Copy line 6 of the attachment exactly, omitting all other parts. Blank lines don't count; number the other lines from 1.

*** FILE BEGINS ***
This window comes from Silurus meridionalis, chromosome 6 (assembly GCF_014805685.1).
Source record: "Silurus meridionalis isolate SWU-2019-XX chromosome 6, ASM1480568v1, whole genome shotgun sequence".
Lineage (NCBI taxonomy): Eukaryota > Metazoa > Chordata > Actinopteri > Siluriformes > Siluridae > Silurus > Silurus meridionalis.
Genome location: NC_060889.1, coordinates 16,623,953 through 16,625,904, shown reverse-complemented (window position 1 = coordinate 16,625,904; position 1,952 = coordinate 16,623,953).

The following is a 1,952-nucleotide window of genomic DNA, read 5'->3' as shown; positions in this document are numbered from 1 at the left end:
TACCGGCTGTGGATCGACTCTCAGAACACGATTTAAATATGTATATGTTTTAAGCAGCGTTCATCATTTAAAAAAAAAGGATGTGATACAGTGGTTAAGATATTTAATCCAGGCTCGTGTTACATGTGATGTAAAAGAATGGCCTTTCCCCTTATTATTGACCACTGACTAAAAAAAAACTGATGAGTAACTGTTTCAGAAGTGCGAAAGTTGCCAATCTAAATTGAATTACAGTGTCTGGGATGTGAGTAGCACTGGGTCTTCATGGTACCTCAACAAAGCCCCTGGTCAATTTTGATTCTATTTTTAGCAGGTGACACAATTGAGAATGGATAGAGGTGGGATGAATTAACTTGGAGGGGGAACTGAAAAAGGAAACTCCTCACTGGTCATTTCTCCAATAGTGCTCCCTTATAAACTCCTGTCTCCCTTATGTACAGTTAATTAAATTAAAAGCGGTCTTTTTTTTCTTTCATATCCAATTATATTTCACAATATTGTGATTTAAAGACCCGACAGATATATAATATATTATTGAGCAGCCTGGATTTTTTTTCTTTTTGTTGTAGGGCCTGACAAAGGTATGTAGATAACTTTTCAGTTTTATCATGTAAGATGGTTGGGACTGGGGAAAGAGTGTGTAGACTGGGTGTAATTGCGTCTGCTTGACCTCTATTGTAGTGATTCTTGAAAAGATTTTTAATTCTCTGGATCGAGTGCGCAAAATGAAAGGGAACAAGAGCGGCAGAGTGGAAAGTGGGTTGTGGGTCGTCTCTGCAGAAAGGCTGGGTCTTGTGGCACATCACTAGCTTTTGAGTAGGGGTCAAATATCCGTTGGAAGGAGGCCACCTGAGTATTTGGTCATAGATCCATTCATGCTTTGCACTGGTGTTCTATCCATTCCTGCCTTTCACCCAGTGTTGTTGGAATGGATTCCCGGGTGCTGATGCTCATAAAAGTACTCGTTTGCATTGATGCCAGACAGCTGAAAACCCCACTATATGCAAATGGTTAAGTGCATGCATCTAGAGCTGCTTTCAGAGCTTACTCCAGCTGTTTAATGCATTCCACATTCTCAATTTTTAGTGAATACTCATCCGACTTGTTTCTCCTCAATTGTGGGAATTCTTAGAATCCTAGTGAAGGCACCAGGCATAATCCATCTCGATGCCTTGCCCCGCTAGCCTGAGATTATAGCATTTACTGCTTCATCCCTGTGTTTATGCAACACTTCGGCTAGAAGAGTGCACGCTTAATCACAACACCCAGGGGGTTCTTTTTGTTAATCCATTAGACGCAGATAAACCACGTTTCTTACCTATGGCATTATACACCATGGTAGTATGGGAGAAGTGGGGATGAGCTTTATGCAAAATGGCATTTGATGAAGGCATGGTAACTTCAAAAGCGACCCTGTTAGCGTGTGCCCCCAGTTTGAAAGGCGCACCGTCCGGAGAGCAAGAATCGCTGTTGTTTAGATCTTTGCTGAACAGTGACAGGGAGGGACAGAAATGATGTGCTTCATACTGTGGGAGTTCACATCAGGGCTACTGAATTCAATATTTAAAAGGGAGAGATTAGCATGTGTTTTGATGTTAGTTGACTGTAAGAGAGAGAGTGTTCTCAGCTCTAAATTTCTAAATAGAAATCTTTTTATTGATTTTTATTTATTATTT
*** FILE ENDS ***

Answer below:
TACCGGCTGTGGATCGACTCTCAGAACACGATTTAAATATGTATATGTTTTAAGCAGCGTTCATCATTTAAAAAAAAAGGATGTGATACAGTGGTTAAGATATTTAATCCAGGCTCGTGTTACATGTGATGTAAAAGAATGGCCTTTCCCCTTATTATTGACCACTGACTAAAAAAAAACTGATGAGTAACTGTTTCAGAAGTGCGAAAGTTGCCAATCTAAATTGAATTACAGTGTCTGGGATGTGAGTAGCACTGGGTCTTCATGGTACCTCAACAAAGCCCCTGGTCAATTTTGATTCTATTTTTAGCAGGTGACACAATTGAGAATGGATAGAGGTGGGATGAATTAACTTGGAGGGGGAACTGAAAAAGGAAACTCCTCACTGGTCATTTCTCCAATAGTGCTCCCTTATAAACTCCTGTCTCCCTTATGTACAGTTAATTAAATTAAAAGCGGTCTTTTTTTTCTTTCATATCCAATTATATTTCACAATATTGTGATTTAAAGACCCGACAGATATATAATATATTATTGAGCAGCCTGGATTTTTTTTCTTTTTGTTGTAGGGCCTGACAAAGGTATGTAGATAACTTTTCAGTTTTATCATGTAAGATGGTTGGGACTGGGGAAAGAGTGTGTAGACTGGGTGTAATTGCGTCTGCTTGACCTCTATTGTAGTGATTCTTGAAAAGATTTTTAATTCTCTGGATCGAGTGCGCAAAATGAAAGGGAACAAGAGCGGCAGAGTGGAAAGTGGGTTGTGGGTCGTCTCTGCAGAAAGGCTGGGTCTTGTGGCACATCACTAGCTTTTGAGTAGGGGTCAAATATCCGTTGGAAGGAGGCCACCTGAGTATTTGGTCATAGATCCATTCATGCTTTGCACTGGTGTTCTATCCATTCCTGCCTTTCACCCAGTGTTGTTGGAATGGATTCCCGGGTGCTGATGCTCATAAAAGTACTCGTTTGCATTGATGCCAGACAGCTGAAAACCCCACTATATGCAAATGGTTAAGTGCATGCATCTAGAGCTGCTTTCAGAGCTTACTCCAGCTGTTTAATGCATTCCACATTCTCAATTTTTAGTGAATACTCATCCGACTTGTTTCTCCTCAATTGTGGGAATTCTTAGAATCCTAGTGAAGGCACCAGGCATAATCCATCTCGATGCCTTGCCCCGCTAGCCTGAGATTATAGCATTTACTGCTTCATCCCTGTGTTTATGCAACACTTCGGCTAGAAGAGTGCACGCTTAATCACAACACCCAGGGGGTTCTTTTTGTTAATCCATTAGACGCAGATAAACCACGTTTCTTACCTATGGCATTATACACCATGGTAGTATGGGAGAAGTGGGGATGAGCTTTATGCAAAATGGCATTTGATGAAGGCATGGTAACTTCAAAAGCGACCCTGTTAGCGTGTGCCCCCAGTTTGAAAGGCGCACCGTCCGGAGAGCAAGAATCGCTGTTGTTTAGATCTTTGCTGAACAGTGACAGGGAGGGACAGAAATGATGTGCTTCATACTGTGGGAGTTCACATCAGGGCTACTGAATTCAATATTTAAAAGGGAGAGATTAGCATGTGTTTTGATGTTAGTTGACTGTAAGAGAGAGAGTGTTCTCAGCTCTAAATTTCTAAATAGAAATCTTTTTATTGATTTTTATTTATTATTT